Acculturation and activity behaviors in Chinese American immigrants in New York City

Stella S. Yi, Jeannette M. Beasley, Simona C. Kwon, Keng Yen Huang, Chau Trinh-Shevrin, Judith Wylie-Rosett

Research output: Contribution to journalArticlepeer-review

24 Scopus citations


Asian Americans have lower levels of physical activity (PA) compared to other racial/ethnic groups; however, there is little understanding of the social and cultural determinants of PA in this population. Few analyses describe specific PA domains (occupation-, transportation-, recreation-related), focus on one Asian subgroup, or use validated scales. The study objective was to assess the association between acculturation and activity behaviors (meeting 2008 PA guidelines, activity minutes by PA domain, sitting time) in a cross-sectional sample of urban-dwelling, Chinese American immigrants. Data were from the Chinese American Cardiovascular Health Assessment (CHA CHA) 2010–11 among participants with valid reports of PA minutes, assessed by the WHO Global Physical Activity Questionnaire (n = 1772). Acculturation was assessed using the Stephenson Multigroup Acculturation Scale, a 32-item instrument which characterizes two acculturative dimensions: ethnic society (Chinese) immersion and dominant society (American) immersion (maximum possible scores = 4). Multivariable models regressing activity behaviors on acculturation were run, adjusting for age, sex, household income, education, and age at immigration. Ethnic society immersion was high (mean = 3.64) while dominant society immersion was moderate (mean = 2.23). Higher ethnic society immersion was associated with less recreation-related PA (− 40.7 min/week); higher dominant society immersion was associated with a higher odds of meeting PA guidelines (OR: 1.66 (1.25, 2.20), p < 0.001) and more recreation-related PA (+ 36.5 min/week). Given low PA levels in Chinese adults in China, results suggest that PA for leisure may increase and become a more normative behavior among Chinese American immigrants with acculturation. Understanding acculturation level may inform strategies to increase PA in Chinese Americans.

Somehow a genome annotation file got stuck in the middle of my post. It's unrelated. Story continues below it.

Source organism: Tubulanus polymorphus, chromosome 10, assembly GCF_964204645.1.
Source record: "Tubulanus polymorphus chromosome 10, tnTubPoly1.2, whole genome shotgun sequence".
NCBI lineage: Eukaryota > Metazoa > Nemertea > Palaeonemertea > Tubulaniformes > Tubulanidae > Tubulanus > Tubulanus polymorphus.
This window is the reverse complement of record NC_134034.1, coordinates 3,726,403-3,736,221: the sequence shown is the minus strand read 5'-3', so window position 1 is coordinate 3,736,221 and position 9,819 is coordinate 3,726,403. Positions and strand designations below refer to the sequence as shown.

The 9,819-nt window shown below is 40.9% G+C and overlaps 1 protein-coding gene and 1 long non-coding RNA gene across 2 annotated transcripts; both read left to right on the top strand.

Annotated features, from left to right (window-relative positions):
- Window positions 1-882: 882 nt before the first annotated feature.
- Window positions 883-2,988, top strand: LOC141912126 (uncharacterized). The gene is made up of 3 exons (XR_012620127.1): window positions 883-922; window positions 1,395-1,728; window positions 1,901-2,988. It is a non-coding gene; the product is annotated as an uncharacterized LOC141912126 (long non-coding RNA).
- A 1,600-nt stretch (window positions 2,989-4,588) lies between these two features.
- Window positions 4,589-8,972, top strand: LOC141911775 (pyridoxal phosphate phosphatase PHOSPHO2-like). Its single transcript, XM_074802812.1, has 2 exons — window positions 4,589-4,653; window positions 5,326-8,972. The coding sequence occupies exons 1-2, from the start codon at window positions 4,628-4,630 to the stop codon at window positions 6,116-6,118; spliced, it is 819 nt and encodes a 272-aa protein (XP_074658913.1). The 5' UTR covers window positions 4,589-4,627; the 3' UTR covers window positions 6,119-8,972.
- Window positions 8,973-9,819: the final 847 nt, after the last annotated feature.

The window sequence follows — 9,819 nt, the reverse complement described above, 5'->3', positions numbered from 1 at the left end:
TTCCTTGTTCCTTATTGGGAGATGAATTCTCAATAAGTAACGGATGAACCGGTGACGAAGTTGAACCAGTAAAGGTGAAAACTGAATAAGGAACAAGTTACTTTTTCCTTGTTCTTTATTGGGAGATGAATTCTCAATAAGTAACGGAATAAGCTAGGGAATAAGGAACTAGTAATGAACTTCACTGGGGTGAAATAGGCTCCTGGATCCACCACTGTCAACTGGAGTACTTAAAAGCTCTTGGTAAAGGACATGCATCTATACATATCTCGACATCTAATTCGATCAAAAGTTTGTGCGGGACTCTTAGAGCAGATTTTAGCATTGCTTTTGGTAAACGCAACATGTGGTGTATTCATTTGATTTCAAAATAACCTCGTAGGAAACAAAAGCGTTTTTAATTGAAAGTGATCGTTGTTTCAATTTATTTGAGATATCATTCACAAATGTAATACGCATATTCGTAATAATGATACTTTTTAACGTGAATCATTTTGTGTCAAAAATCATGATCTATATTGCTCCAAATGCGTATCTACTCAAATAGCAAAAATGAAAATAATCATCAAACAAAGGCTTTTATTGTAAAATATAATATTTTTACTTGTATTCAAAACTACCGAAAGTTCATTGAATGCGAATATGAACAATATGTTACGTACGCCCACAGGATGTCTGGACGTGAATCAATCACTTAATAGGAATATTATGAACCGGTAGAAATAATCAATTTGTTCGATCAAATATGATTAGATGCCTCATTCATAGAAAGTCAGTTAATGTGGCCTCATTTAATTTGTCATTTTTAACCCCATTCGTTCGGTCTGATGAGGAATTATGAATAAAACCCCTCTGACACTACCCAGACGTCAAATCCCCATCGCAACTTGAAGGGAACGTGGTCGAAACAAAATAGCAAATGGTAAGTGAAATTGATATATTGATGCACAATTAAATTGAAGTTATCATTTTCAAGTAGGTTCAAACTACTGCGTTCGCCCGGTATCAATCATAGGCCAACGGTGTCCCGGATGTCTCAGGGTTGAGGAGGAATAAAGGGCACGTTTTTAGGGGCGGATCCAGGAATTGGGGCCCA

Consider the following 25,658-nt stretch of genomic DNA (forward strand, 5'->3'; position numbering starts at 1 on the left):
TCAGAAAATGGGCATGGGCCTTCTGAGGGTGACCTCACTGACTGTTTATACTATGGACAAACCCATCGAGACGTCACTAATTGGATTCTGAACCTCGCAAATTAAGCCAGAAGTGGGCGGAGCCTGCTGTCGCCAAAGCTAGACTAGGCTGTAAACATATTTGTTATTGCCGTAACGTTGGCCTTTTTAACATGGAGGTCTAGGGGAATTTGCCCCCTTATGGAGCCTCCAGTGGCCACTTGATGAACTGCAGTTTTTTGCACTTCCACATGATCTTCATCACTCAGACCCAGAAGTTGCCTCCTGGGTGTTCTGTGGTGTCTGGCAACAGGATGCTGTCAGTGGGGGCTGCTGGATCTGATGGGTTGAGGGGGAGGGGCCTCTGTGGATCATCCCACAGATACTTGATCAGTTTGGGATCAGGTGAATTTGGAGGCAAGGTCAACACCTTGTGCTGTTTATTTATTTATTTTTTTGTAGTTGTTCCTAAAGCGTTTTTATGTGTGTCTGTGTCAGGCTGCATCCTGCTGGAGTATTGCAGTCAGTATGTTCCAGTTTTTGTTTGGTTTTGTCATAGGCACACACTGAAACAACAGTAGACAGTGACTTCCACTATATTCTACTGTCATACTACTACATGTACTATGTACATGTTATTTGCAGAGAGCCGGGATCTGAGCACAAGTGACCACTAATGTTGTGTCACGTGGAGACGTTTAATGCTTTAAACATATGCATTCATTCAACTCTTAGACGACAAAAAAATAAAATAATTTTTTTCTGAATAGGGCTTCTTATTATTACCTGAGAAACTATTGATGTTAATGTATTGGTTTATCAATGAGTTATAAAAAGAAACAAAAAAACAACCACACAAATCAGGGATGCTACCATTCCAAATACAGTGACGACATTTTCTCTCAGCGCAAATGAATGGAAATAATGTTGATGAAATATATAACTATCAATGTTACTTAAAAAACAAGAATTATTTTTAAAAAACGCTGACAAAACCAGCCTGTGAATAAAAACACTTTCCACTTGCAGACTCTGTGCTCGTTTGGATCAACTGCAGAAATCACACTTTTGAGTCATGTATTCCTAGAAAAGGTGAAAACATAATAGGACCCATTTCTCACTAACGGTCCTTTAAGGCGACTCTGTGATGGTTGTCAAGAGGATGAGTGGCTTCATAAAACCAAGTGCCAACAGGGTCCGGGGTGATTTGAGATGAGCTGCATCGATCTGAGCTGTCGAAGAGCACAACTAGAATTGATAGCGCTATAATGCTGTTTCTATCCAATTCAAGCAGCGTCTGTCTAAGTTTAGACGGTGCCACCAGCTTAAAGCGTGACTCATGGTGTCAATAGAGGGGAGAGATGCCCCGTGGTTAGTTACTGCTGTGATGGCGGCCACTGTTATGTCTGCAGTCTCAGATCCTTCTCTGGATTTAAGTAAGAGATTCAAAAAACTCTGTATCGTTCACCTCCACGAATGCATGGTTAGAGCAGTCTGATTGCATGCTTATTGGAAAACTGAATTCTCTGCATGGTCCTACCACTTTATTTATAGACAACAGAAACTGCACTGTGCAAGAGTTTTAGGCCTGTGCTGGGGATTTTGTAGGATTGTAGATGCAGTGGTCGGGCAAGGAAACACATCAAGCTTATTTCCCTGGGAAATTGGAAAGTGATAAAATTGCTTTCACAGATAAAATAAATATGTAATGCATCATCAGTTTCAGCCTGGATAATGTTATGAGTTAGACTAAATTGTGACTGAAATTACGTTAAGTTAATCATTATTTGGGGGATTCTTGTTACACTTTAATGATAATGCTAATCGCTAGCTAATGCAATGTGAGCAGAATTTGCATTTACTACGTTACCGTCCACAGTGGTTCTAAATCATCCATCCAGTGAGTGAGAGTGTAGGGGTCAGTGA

Original languageEnglish (US)
Pages (from-to)404-409
Number of pages6
JournalPreventive Medicine Reports
StatePublished - Dec 1 2016


  • Acculturation
  • Asian Americans
  • Immigrant health
  • Physical activity
  • Sedentary
  • Urban health

ASJC Scopus subject areas

  • Health Informatics
  • Public Health, Environmental and Occupational Health


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